The beauty is that you don’t need to change the WSGI application at all. It remains exactly the same as in the previous example.

This process would work the same for CGI and in fact any other protocol that lets a webserver interact with arbitrary code, i.e. a “gateway protocol”. The WSGI specification even has an example implementation of a WSGI server based on CGI here. The community would just need to write some glue code to translate between that protocol and a WSGI server and you could immediately deploy your WSGI application without any changes necessary.

On a C webserver

Let’s also check out how this would pan out when the webserver is written in C (of course, apart from the fact that you could also work with CGI or FastCGI on a C webserver). As we’ve seen before, the python C-API gives the C language a somewhat elevated position for interacting with python code.

graph LR client---|HTTP|ws subgraph server wsgi---|C-API|wsgi_app subgraph webserver ws[webserver] wsgi[WSGI server module] ws---wsgi ws---static end subgraph python pool wsgi_app[WSGI app] end end

This would work very much along the same lines as mod_python. You would need to write a specific webserver module that acts as the WSGI server and calls your WSGI application through the python C-API. There actually is an Apache module that does just that, called mod_wsgi.

Again, your WSGI application would remain completely unchanged.

What WSGI brings to the table

I hope you’ve now realized the critical innovation that WSGI brought to the python web programming ecosystem. The crucial part is really the splitting up of the web application into a WSGI server and application part. Where previously your web application had to be adjusted specifically for one particularly way of interacting with a webserver, this interaction part now lies entirely in the WSGI server. The WSGI application part is only concerned with the business logic of your app and doesn’t care about how it will get delivered via the WSGI server.

One thing that confused me for a long time was specifically the word WSGI “server”. In my (admittedly, at that time, not very deep) reading of the WSGI specification, I thought that the WSGI server would itself actually need to be a full-fledged webserver. And this can be the case if you have a webserver written in python that also plays the role of a WSGI server. But it can just as well be a module running in a C-based webserver or a little python component that translates between WSGI and a gateway protocol like CGI or FastCGI. So, ofentimes the WSGI server is not actually a “server” but rather a simple “translator”.

The big improvement due to WSGI is that web application developers in python never again have to worry much about deployment. They know that, as long as their app adheres to the WSGI application interface, there will be a way to deploy it behind pretty much all the popular webservers.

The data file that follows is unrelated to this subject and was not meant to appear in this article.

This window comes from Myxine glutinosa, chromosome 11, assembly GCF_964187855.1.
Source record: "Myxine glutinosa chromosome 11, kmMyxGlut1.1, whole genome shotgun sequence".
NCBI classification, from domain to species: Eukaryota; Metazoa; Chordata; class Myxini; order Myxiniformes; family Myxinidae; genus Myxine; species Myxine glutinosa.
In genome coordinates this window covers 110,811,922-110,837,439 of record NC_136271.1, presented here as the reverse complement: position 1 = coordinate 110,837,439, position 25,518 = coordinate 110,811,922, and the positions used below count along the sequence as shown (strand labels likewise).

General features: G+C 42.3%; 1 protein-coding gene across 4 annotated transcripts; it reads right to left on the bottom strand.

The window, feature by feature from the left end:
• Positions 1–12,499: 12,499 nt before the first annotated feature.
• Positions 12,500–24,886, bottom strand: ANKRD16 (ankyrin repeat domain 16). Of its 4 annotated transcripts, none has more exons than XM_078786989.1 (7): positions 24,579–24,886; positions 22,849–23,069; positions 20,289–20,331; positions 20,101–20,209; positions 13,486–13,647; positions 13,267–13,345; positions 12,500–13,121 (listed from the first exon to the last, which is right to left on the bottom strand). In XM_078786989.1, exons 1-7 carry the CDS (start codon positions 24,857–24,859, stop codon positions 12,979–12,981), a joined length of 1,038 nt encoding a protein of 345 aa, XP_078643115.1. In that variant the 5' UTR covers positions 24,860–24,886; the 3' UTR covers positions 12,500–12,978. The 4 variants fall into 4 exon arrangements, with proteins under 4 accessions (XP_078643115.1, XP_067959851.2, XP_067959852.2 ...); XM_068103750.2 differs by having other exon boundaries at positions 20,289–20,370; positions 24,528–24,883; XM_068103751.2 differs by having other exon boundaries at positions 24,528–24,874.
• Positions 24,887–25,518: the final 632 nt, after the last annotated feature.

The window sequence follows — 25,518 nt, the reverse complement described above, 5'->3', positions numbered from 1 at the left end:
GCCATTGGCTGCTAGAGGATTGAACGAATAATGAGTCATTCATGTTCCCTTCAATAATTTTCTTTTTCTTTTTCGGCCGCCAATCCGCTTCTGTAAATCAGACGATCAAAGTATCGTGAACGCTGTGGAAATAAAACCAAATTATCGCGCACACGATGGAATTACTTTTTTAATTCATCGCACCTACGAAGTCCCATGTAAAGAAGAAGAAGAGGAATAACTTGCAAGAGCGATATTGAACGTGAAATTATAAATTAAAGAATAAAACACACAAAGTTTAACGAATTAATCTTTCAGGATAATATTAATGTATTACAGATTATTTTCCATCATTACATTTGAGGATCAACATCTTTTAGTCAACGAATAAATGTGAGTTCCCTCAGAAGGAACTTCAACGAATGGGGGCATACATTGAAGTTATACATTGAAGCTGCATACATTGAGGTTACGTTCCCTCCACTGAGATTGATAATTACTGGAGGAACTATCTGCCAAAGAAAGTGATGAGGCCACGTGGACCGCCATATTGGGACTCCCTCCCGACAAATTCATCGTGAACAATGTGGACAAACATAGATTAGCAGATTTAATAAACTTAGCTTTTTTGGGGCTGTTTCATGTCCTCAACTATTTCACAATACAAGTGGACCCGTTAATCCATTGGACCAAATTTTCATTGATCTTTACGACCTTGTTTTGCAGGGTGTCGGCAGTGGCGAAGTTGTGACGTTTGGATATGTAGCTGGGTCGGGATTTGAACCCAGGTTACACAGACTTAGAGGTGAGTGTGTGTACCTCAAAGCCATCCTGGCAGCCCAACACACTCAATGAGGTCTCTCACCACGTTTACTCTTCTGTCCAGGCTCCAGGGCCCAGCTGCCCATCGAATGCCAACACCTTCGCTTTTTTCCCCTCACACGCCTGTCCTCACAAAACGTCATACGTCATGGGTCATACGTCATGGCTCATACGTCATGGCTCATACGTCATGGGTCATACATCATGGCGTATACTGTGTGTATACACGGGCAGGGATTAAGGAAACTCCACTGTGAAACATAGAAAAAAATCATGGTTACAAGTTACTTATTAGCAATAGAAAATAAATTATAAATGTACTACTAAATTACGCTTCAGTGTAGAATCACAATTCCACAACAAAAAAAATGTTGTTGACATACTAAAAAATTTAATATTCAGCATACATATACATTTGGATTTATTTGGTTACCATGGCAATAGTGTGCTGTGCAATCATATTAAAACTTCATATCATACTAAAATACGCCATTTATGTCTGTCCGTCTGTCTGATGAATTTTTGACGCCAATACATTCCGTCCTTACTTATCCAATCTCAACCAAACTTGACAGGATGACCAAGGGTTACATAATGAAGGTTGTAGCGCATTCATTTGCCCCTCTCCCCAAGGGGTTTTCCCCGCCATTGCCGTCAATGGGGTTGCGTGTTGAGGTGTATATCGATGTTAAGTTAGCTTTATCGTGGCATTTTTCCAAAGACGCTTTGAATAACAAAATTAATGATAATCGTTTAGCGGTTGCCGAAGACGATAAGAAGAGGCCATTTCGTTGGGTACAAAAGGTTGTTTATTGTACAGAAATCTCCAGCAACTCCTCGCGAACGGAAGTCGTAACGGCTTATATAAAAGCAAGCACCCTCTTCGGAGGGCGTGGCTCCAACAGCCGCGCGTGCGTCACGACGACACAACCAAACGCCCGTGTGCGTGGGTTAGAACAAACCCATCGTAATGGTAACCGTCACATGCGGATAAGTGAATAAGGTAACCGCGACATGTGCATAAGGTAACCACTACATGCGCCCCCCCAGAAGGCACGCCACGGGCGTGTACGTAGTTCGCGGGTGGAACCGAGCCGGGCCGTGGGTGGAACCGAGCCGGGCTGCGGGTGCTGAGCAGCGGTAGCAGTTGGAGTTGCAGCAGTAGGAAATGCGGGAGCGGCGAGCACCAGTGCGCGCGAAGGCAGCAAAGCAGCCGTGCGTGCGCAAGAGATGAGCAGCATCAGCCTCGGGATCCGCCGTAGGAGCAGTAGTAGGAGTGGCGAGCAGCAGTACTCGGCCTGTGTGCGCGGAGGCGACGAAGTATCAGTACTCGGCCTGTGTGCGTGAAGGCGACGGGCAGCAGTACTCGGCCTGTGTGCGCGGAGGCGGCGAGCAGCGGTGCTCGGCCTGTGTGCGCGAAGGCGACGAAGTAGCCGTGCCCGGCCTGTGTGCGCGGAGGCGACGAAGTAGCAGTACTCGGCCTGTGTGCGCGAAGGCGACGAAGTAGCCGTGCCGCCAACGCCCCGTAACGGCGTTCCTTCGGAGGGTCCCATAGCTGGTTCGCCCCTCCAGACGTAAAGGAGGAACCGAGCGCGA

There is one other cool feature that WSGI enables: middleware. Middleware are python programs that kind-of function as a WSGI server and a WSGI application at the same time. So a middleware is itself a callable that accepts the environ and start_response inputs and acts as an application when called. But then it actually also calls some other WSGI application while building a response.

from webapp import application

def middleware(environ, start_response):
    # ... do something before calling the actual application ...
	response_body = application(environ, start_response)
	# ... do something after calling the actual application ...
	return response_body

So the name really says where it would be used: between the WSGI server and application. It could alter the request, or the response, or both. You could even chain middleware.

graph LR wsgi_s[WSGI server] mw1[some middleware] mw2[other middleware] wsgi_app[WSGI app] wsgi_s---mw1 mw1---mw2 mw2---wsgi_app

It could do jobs like only passing a request through if it is authenticated, or routing to different applications or measuring the time it takes for the response to be created and writing that in a response header. Really, you could do all kinds of interesting things with it and it would be easy to create reusable components.


I hope you’ve gained a good understanding of what WSGI is. It definitely took me quite a while. Writing these posts forced me to inspect some gray areas where I thought I had a solid grasp of the topic, but then on closer inspection I realized I did not.

One problem is definitely that there are quite a lot of acronyms floating around and there are usually at least 3 different things called a “server” and sometimes all 3 functionalities are contained in the same program and other times they are 3 different entities that communicate in some fashion.

Also, I simply wasn’t on the internet much at the time when everything was still static pages. I didn’t witness the evolution of standards like CGI or FastCGI or solutions like mod_python or WSGI. I never saw the problems they solved and the shortcomings they had. For me it has always been very clear that “of course you can somehow execute some python code after a request to a webserver and create and return a dynamic response”. I didn’t really comprehend that this might not be so trivial after all. The comfortable situation that we now have is really due to countless contributions and ideas from many people in the community, so let’s be grateful for that.

As a final point: here and here and here are some great posts that shed light on this topic from slightly different angles to sharpen up your understanding.

Now that we’ve got all the theory down, we can actually start building our own WSGI server in the next post.